By Hugh Rawson
“Do you want white meat or dark meat?”
“Would you like a drumstick?”
The key words in this snatch of dinner-table conversation – white meat, dark meat, and drumstick – are used so often when carving up a turkey at Thanksgiving that people tend to forget they are euphemisms: agreeable, round-about words employed in place of ones that are regarded as coarse or offensive. In this case, the “offensive” words are breast, thigh, and leg, words that people in polite society once avoided using, especially when women were present.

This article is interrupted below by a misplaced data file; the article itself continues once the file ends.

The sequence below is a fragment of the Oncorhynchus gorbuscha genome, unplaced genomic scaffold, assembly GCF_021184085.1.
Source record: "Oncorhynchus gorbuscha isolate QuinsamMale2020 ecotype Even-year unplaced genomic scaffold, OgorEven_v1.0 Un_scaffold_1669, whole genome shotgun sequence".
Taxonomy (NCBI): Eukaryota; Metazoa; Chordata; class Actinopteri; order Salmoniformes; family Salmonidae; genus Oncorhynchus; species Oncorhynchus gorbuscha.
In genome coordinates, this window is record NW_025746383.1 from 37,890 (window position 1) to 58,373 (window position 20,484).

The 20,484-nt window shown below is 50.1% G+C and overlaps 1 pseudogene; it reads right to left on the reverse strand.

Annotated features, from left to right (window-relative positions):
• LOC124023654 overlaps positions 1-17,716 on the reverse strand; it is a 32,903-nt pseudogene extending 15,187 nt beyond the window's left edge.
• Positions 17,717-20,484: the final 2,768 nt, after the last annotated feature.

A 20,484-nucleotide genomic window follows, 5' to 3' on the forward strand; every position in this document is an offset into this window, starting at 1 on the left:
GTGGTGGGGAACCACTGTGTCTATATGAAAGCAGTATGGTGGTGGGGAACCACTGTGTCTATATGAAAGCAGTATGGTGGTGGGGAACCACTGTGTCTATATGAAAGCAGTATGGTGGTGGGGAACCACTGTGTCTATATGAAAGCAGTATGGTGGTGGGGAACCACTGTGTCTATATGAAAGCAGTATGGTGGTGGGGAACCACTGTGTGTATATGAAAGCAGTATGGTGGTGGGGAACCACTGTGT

The avoidance of plain terms for bodily parts commonly is associated with the prudery of our Victorian ancestors though many of the evasions predate Her ascension to the throne in 1837. To cite just a few examples from this euphemistically fertile period: people started saying darn instead of damn, to employ dashes (d – – –) when writing the harsher word, to perspire instead of sweat, to wear unmentionables instead of trousers and breeches, to have stomachaches instead of bellyaches, to use nude rather than naked when referring to human figures in painting and sculpture, and to be laid to rest, not buried, in a cemetery (from the Greek word for “dormitory” or “sleeping place”) rather than in a graveyard. Continue reading “Fowl Talk for Thanksgiving”